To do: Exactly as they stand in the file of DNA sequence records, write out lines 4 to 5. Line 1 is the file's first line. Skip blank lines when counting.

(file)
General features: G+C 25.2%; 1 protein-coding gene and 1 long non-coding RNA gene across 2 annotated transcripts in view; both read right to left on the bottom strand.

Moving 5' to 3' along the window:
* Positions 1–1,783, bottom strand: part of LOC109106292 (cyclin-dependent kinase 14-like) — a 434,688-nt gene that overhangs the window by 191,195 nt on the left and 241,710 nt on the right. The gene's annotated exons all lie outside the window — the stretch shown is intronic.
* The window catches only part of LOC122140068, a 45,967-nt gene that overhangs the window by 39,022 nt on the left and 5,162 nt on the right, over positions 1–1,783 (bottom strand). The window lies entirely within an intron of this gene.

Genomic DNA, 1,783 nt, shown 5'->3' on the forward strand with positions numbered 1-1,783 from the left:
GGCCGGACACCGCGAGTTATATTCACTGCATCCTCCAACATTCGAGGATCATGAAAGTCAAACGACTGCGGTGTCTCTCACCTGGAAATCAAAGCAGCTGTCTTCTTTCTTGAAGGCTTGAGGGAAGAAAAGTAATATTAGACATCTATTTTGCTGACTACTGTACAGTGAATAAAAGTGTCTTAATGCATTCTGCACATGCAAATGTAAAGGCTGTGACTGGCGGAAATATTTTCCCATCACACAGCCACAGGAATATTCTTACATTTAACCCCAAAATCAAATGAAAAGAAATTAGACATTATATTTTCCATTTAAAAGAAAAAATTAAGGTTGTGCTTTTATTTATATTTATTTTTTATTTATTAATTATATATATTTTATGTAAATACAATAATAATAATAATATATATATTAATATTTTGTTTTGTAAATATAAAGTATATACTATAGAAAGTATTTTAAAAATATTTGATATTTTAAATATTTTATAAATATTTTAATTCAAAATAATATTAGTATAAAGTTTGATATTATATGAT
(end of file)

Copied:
* The window catches only part of LOC122140068, a 45,967-nt gene that overhangs the window by 39,022 nt on the left and 5,162 nt on the right, over positions 1–1,783 (bottom strand). The window lies entirely within an intron of this gene.

Genomic DNA, 1,783 nt, shown 5'->3' on the forward strand with positions numbered 1-1,783 from the left: